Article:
"A valuable addition to the theater lover’s bookshelf." —Publishers Weekly
"[An] engaging, insightful anatomy of a singularly American art form . . . There is much to savor." —MORE
"Viertel articulates his rules of commercial success so lucidly that even seasoned hands will come away with a clearer understanding of why some shows work while others flop." —Commentary
"Thoroughly interesting . . . There’s just something very pleasant about reading someone intelligently and affectionately look at what make a show tick, beat by choreographed beat." —The A.V. Club
"Viertel has written what will become a classic textbook on the architecture and construction of the American musical . . . What Harold Bloom did for Shakespearean exegesis and Peter Drucker for management, Viertel has done for theater: written a definitive work by raising the curtain and laying bare the work of playwrights, composers, librettists, choreographers, and directors." —Barry X. Miller, Library Journal (starred review)
“Viertel is well-steeped in Broadway culture, lore and productions . . . An enlightening trip for lovers of musicals.” —Kirkus Review
“Jack Viertel writes about the master craftsmen of the American musical, past and present, and reveals his own mastery on every page—his knowledge of the Broadway musical and of the intricate formula in the making of a show (or the breaking of it), and his passion for Broadway and the citizens who make the street come alive. I’ve been schooled.” —Patti LuPone
“In The Secret Life of the American Musical, Jack Viertel, a Broadway producer and dramaturgical swami, has broken down Broadway’s greatest musicals into their constituent storytelling parts (a sort of anatomy of joy) and delivered a showstopper: one of the best-written, most illuminating, and most infectiously entertaining books on the genre I know. Delight and insight vie with each other on every scintillating page. ‘It’s boffo!’ as they say on the Rialto.” —John Lahr, author of Tennessee Williams: Mad Pilgrimage of the Flesh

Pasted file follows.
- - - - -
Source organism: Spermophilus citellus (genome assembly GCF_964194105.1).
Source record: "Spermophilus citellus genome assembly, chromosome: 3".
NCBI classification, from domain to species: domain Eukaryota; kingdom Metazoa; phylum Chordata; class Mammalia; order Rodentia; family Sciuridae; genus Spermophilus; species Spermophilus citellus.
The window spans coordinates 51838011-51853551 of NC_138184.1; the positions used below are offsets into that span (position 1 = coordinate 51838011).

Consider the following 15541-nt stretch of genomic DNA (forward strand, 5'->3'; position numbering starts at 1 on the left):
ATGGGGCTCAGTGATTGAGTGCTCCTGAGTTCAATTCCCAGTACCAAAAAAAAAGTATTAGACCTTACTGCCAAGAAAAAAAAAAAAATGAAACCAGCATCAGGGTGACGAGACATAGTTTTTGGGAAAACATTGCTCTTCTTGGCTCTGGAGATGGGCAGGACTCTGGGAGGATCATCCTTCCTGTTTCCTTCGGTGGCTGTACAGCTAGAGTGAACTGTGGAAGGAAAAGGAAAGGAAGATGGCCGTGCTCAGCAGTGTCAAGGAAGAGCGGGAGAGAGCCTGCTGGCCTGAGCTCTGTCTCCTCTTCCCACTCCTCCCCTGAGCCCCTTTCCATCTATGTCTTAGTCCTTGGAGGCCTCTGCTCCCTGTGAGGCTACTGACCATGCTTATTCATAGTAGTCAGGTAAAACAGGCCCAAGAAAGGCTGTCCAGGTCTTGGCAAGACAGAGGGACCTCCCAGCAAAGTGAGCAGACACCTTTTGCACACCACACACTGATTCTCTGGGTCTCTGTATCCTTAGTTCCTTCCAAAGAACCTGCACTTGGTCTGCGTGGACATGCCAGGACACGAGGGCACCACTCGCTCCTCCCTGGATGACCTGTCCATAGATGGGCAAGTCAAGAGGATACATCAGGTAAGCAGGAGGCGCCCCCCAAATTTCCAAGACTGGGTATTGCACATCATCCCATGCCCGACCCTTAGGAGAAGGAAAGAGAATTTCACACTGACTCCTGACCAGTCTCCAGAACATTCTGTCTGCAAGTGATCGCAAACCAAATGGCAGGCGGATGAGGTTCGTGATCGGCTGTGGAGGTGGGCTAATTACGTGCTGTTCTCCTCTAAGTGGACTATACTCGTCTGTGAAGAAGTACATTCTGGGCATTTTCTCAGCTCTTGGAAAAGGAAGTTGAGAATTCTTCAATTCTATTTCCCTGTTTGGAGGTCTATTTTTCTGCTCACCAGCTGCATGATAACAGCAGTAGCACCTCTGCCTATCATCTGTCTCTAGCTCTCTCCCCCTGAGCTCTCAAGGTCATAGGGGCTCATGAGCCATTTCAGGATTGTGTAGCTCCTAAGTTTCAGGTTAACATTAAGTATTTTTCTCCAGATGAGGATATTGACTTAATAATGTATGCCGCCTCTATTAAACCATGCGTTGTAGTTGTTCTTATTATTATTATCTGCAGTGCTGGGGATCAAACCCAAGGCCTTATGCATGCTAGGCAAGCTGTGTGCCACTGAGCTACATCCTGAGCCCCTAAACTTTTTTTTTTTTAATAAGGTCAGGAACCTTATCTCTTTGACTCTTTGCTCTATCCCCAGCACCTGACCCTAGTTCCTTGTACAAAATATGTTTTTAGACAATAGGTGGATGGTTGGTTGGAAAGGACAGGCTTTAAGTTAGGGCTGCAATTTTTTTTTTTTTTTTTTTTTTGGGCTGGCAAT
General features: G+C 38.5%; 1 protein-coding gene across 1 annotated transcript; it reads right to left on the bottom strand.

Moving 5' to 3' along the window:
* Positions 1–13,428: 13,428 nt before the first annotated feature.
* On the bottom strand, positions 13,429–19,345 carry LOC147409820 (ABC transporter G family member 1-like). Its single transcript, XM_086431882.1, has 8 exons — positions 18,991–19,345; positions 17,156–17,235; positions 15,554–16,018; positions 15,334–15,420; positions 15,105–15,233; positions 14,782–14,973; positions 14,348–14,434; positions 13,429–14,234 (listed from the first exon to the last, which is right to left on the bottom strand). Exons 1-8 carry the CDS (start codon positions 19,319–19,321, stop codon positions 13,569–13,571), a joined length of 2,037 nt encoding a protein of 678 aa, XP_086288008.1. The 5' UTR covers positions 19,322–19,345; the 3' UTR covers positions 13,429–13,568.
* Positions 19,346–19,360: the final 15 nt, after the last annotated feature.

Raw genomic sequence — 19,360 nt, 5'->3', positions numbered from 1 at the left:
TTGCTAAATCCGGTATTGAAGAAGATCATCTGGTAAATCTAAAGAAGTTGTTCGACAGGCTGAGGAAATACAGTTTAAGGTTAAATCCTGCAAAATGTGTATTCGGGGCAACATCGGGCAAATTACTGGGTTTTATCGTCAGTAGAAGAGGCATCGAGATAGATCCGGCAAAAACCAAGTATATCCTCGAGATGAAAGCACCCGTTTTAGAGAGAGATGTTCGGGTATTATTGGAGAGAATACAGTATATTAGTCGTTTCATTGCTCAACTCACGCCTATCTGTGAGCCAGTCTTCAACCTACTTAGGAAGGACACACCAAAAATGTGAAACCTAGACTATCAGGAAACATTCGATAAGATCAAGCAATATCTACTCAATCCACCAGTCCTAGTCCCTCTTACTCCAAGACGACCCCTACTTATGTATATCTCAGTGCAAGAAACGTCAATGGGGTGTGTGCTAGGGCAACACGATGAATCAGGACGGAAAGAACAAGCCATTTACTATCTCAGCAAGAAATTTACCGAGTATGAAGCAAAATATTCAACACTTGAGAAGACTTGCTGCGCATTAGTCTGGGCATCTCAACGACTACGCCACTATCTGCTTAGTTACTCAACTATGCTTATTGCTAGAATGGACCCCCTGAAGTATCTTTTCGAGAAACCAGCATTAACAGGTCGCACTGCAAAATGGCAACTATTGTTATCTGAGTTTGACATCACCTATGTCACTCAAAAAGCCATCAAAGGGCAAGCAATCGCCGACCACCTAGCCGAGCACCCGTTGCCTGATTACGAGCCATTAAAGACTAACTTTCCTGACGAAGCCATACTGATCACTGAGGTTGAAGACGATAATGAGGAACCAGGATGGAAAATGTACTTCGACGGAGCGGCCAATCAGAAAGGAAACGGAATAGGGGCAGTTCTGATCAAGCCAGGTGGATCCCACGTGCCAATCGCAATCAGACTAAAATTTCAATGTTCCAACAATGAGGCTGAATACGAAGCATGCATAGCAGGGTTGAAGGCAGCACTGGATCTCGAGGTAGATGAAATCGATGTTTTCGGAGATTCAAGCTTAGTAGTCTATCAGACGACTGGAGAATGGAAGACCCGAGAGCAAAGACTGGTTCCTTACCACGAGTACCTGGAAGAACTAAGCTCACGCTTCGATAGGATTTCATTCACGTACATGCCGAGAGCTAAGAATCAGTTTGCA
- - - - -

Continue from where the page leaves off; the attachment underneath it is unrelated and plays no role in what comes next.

“This is unfair: no one who knows so much should be able to write so well. And no one in the world knows as much about the shape and substance of the classic American musical as Jack Viertel. His book is a treasure.” —Daniel Okrent, author of Last Call: The Rise and Fall of Prohibition
“Jack Viertel’s remarkable book has the uncanny effect of making us see something we thought we knew everything about in a way that makes us feel as though we are seeing it all for the first time. He invents a way of thinking about musicals that is utterly fresh and insightful, and while doing so he makes us remember exactly why we love them so much—by somehow re-creating the overwhelming, heart-stopping feeling we had when we were likely ten years old and fell in love with them the second our first overture began. By simultaneously (and brilliantly) embracing and deconstructing a beloved American art form, he brings us back to our most innocent selves, and all we can do is be grateful to him for reminding us of who we used to be.” —Scott Rudin